Britain's recession has been deeper, lasted longer and may extend further partly as a result of tax increases and spending cuts implemented by coalition Chancellor George Osborne.

That's the verdict from the independent Office for Budget Responsibility (OBR), the fiscal watchdog established by Osborne to keep a bi-partisan eye on economic growth and government spending. The OBR's second bi-annual assessment of the economy suggests growth has missed both its and many other's targets thanks to a combination of weak export markets, faster-than-anticipated inflation and stunted credit growth.

Most controversially, however, the OBR says Osborne's "cuts in government spending on goods and services have directly reduced GDP by less than half the amount that we expected in June 2010," according to its report, released Tuesday in London.

"We significantly overestimated economic growth over the past two years. This likely reflected several factors, including the impact of stubborn inflation on real consumer spending, deteriorating export markets on net trade, and impaired credit conditions, euro area anxiety and demand uncertainty on business investment. Fiscal consolidation may also have done more to slow growth than we assumed."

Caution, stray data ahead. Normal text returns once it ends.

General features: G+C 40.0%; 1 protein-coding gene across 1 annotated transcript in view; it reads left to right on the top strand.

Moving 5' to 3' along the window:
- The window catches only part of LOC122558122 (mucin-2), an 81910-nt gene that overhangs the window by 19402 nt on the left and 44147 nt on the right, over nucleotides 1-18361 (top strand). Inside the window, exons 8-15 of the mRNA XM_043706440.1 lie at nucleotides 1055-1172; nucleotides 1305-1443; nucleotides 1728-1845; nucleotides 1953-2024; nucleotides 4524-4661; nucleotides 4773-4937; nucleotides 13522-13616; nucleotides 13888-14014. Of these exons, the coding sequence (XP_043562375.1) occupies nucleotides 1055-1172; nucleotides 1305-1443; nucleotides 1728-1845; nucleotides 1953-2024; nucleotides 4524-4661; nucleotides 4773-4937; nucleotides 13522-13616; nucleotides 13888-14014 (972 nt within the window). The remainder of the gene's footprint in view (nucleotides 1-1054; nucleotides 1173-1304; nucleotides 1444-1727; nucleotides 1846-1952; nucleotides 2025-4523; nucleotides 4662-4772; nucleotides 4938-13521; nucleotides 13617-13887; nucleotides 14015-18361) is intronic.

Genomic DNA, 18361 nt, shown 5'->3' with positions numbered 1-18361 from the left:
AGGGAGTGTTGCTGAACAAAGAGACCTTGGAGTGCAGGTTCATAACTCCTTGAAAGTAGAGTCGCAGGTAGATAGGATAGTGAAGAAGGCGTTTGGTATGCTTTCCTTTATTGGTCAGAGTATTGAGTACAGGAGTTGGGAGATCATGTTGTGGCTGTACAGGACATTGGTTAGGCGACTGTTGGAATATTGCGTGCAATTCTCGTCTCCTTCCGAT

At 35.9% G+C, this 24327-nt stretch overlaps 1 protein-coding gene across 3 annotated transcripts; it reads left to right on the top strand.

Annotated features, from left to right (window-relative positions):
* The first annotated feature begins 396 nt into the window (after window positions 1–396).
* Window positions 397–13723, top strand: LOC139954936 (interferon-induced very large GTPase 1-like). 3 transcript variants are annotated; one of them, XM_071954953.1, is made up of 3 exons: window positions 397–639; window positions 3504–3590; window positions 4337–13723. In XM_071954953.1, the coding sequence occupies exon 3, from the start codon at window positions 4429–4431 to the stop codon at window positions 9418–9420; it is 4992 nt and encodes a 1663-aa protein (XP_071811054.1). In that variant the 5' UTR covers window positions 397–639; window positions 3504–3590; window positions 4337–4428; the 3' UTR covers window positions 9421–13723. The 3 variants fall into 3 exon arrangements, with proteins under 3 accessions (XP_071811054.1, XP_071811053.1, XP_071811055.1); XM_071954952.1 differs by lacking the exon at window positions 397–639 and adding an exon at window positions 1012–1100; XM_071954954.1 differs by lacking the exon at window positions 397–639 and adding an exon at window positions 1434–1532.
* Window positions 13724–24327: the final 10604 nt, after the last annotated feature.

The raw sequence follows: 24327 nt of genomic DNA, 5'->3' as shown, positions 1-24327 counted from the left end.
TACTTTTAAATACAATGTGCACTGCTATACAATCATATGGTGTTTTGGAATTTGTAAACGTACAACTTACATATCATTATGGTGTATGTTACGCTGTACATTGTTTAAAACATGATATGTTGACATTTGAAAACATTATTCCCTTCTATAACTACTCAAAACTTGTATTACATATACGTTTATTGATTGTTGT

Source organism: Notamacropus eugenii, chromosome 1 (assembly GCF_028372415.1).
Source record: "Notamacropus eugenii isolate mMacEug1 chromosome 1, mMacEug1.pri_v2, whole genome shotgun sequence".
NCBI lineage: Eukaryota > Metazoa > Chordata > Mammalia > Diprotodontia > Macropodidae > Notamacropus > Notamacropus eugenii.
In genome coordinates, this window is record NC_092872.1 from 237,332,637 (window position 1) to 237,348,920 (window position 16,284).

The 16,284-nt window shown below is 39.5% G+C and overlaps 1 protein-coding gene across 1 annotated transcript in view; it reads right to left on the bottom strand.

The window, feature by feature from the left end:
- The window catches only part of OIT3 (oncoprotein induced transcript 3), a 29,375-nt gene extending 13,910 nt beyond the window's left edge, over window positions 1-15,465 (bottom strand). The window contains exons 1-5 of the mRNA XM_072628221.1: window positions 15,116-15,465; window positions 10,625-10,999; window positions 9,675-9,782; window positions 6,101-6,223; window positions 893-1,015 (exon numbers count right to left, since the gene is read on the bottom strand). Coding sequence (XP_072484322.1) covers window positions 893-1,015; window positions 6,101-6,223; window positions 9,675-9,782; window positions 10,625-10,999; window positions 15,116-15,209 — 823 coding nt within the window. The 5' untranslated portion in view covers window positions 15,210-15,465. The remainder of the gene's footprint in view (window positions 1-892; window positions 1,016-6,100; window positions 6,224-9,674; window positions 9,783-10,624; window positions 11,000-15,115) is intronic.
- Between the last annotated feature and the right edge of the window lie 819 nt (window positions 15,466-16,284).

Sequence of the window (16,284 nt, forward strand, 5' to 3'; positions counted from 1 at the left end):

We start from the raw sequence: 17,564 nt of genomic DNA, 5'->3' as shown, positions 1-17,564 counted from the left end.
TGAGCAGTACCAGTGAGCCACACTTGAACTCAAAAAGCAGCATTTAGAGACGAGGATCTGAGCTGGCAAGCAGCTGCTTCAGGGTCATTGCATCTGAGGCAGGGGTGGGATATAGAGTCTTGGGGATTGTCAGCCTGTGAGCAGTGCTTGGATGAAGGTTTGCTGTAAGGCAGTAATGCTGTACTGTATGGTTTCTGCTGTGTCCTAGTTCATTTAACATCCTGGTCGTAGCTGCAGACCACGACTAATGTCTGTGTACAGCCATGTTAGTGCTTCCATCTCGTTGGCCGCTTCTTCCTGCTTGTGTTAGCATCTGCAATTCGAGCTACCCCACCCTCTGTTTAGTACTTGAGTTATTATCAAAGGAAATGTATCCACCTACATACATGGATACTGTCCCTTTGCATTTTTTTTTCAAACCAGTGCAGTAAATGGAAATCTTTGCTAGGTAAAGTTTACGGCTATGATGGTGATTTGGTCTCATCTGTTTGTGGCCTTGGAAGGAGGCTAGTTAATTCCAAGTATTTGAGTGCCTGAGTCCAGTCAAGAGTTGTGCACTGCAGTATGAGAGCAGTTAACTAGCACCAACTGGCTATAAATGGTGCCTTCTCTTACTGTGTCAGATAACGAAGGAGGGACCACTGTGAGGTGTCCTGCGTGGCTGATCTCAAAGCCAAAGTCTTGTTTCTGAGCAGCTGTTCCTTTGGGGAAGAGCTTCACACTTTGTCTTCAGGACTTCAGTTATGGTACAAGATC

Having missed the "double dip" of recession which occurred in the second quarter of this year, the OBR said the weakness was in large part due to the "the unexpected weakness of net trade and, to a much smaller degree, investment" while adding that "changes in government spending directly added to GDP rather than subtracting from it as we predicted."

Collectively, the OBR says Britain's economy has regained only around a third of the 6.3 percent it lost during the worst of the global credit crisis.

"Following the Coalition's first Budget in June 2010 we forecast that the recovery would be slower than its predecessors, but nowhere near as slow as it has been. We forecast that GDP would rise by 5.7 per cent from the first quarter of 2010 to the second quarter of 2012, but the latest data suggest it has grown by only 0.9 per cent."

Public borrowing, the OBR says, has fallen from a post-war peak of 11.2 percent of GDP in the 2009/2010 government financial year to the current level of 7.8 percent. It noted, however, that deficit reduction was more down to spending cuts than revenue increases.

"The main contributors to the fall in the deficit were cuts in capital spending and current spending on public services and administration, plus a rise in VAT receipts as the temporary cut in 2009 was reversed and the standard rate was raised again in 2011."